The world’s negative perception of Nigeria is a “tragedy”, a senior political official from the country told CNBC.» Read More
So a priest, a journalist, and a TSA officer walk into a security line. I know there's a groping joke in here somewhere. But seriously, folks, while I was going through airport security at Burbank Thursday afternoon—no backscatter scanners or enhanced pat downs yet—I went through the line next to a priest.
I need to stop shaking my head over this whole TSA thing and start making some money. Others are way ahead of me.
New scanners allow TSA officers to basically see you naked, and there are concerns about radiation. Critics allege this is the worst kind of funny business.
Officials are defending new anti-terrorism security procedures at the nation's airports that some travelers complain are overly invasive and intimate.
According to the SBA, one in seven veterans are self-employed or small business owners and about one quarter of veterans say they are interested in starting and buying their own businesses. The percentage is even higher among women veterans, noted the SBA.
Security bureaucrats are going to tighten checks at airports following the discovery of two bombs on parcels in cargo planes from Yemen to the US, but this will not necessarily improve things, Michael O’Leary, CEO of Ryanair told CNBC Monday.
Teams of U.S. anti-terrorism and security experts are headed to Yemen to help search for suspects in the mail bomb plot and to train cargo screeners at the San'a airport.
Security fears triggered by the air freight bomb plot could increase the costs of global trade and fuel debate over the technology needed to screen packages and who should pay for it, transport officials said on Sunday.
The mail bomb plot stretching from Yemen to Chicago may have been aimed at blowing up planes in flight and was only narrowly averted, officials said Sunday, acknowledging that one device almost slipped through Britain and another seized in Dubai was unwittingly flown on two passenger jets.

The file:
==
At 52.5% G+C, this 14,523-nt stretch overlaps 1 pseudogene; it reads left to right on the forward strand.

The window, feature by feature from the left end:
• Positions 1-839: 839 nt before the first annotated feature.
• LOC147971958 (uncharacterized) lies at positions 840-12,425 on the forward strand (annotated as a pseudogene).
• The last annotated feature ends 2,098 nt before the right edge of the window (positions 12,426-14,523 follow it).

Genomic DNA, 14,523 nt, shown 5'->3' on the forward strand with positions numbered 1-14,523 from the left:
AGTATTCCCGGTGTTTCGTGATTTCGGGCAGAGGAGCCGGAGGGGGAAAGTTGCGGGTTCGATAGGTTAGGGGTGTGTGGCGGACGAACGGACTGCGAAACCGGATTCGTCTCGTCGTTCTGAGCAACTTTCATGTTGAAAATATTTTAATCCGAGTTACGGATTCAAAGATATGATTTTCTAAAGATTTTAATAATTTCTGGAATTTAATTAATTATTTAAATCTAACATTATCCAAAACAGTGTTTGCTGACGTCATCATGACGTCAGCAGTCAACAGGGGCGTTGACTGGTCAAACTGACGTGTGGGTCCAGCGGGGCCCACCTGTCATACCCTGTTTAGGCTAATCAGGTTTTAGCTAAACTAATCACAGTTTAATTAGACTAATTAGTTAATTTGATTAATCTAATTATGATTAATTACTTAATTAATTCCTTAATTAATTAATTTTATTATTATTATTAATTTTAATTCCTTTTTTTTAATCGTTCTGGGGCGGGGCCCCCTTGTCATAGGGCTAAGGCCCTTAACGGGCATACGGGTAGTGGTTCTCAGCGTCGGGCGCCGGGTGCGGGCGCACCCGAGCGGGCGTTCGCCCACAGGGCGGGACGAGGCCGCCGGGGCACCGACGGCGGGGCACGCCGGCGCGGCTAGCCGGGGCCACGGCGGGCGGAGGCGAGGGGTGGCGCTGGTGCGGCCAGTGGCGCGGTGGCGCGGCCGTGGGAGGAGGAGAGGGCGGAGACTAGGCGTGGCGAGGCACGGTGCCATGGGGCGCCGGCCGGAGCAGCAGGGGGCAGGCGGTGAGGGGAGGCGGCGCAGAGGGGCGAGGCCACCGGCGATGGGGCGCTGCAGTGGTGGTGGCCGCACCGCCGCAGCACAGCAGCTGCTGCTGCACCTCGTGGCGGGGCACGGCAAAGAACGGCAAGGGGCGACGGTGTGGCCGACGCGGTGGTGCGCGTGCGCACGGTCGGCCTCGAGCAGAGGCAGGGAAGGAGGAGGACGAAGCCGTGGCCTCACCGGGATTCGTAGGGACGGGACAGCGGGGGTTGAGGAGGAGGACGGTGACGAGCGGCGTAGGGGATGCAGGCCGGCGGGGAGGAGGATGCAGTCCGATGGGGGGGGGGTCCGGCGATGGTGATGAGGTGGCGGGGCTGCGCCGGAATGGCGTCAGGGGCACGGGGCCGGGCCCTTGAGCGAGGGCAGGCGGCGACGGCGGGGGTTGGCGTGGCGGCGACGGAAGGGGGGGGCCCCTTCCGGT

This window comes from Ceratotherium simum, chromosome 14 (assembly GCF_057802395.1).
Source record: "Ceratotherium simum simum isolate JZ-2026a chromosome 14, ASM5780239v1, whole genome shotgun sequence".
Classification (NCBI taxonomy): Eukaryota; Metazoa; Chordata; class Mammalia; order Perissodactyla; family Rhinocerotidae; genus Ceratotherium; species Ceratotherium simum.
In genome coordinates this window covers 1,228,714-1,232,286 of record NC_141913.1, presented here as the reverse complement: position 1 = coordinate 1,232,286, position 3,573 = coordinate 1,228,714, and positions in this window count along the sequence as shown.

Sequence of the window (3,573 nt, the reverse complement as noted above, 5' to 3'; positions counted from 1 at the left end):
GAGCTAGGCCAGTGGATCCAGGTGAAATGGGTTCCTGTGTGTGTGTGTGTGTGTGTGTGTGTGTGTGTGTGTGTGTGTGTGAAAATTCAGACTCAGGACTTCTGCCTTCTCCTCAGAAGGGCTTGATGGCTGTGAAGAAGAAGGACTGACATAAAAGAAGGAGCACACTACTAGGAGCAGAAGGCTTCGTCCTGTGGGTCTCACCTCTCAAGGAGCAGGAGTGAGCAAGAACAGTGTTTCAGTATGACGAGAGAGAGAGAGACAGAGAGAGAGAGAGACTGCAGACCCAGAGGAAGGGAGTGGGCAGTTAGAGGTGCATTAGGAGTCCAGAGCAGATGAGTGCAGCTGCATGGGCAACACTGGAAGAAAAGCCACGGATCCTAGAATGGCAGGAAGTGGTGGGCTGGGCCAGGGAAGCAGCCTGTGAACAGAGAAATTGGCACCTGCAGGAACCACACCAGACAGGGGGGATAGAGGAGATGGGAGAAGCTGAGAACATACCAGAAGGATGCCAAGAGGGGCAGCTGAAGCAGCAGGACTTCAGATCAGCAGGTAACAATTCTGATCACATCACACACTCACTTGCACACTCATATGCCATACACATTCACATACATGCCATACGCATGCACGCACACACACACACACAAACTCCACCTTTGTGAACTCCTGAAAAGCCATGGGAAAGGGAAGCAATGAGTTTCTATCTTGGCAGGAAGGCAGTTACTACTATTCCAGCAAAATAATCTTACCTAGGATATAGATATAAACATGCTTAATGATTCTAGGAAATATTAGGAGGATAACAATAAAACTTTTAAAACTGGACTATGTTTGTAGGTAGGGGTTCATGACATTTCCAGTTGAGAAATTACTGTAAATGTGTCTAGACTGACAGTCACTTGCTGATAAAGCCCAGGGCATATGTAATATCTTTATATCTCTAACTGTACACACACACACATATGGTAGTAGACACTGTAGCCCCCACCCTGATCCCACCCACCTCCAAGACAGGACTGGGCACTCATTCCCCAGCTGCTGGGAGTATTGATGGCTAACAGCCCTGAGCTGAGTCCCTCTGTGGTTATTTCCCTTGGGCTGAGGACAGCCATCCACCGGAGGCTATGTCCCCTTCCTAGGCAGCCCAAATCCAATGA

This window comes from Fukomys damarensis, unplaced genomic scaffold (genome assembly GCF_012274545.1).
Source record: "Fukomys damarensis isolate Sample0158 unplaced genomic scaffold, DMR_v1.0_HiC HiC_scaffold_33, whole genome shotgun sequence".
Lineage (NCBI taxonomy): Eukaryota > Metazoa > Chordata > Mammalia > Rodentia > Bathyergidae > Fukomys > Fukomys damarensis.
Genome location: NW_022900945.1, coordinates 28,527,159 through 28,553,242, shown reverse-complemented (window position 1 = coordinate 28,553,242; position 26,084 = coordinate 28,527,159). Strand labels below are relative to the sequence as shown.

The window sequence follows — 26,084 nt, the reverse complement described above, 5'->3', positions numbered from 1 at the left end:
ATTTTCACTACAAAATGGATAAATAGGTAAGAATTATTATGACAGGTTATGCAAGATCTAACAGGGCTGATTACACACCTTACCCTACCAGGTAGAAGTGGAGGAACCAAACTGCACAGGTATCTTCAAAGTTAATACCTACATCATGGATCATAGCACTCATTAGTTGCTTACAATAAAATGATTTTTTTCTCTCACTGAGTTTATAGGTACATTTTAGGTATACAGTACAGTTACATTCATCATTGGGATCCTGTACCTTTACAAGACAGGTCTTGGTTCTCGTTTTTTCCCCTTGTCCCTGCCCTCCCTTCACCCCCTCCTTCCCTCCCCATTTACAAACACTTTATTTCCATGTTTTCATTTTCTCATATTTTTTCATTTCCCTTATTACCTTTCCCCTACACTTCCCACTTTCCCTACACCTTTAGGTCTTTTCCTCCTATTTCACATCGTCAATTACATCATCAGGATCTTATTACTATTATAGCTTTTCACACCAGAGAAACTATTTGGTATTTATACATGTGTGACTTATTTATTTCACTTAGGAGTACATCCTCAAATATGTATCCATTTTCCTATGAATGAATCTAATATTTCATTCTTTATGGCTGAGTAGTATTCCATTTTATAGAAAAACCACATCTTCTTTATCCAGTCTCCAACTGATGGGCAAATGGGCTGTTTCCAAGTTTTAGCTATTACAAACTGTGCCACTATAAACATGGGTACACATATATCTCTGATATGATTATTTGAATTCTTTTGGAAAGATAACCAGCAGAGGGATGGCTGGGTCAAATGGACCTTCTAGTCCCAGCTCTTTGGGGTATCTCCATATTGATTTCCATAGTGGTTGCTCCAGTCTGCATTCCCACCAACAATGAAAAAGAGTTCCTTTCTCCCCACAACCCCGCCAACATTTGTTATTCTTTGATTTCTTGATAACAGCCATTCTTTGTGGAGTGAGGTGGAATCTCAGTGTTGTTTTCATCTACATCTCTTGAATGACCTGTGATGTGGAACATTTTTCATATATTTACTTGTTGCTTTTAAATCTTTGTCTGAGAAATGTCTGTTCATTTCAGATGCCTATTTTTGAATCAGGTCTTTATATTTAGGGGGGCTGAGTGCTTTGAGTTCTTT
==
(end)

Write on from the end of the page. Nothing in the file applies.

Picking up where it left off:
It is the home stretch in the battle over Proposition 19, the ballot initiative that would legalize and regulate marijuana in California, and at “Yes” headquarters in downtown Oakland last week, young volunteers were hustling for votes.
The outcome of five contests considered tossups will help determine if Democrats retain control of the Senate, according to the latest analysis of races by The New York Times, with Republicans trying to capture Democratic-held seats in Colorado, Illinois, Nevada, Pennsylvania and Washington.
A Qatar Airways spokesman says a parcel carrying the mail bomb found in Dubai traveled on two separate passenger planes.
Trying to manage a terrorism threat in the middle of an election campaign, the Obama administration is walking a political and national security tightrope, says the New York Times.
It is perhaps a measure of the volatility of American politics that a television comedy show was able to tap something deep among American voters, who turned out in the tens of thousands on Saturday to add their voices to a national political debate that some said had left them behind.
The Federal Reserve is all but certain next week to begin a multibillion-dollar effort to coax the recovery along, but privately, Ben S. Bernanke, the chairman, worries that more is needed to turn the sluggish economy around and revive employment, reports the New York Times.
Do not believe the reassurances you might hear about the explosives found in an East Village cemetery.
The State Department travel alert issued on Sunday in response to reports of a threat by Al Qaeda was anything but precise.
As the political battle heats up, however, it has also veered into a more basic matter of fairness, whether a person who earns more than $200,000 a year should be taxed at rates similar to those who make $5 million, reports The New York Times.
A powerful computer code attacking industrial facilities around the world, but mainly in Iran, probably was created by experts working for a country or a well-funded private group, analysts said.
A complex computer worm capable of seizing control of industrial plants has affected the personal computers of staff working at Iran's first nuclear power station weeks before the facility is to go online, the official news agency reported Sunday.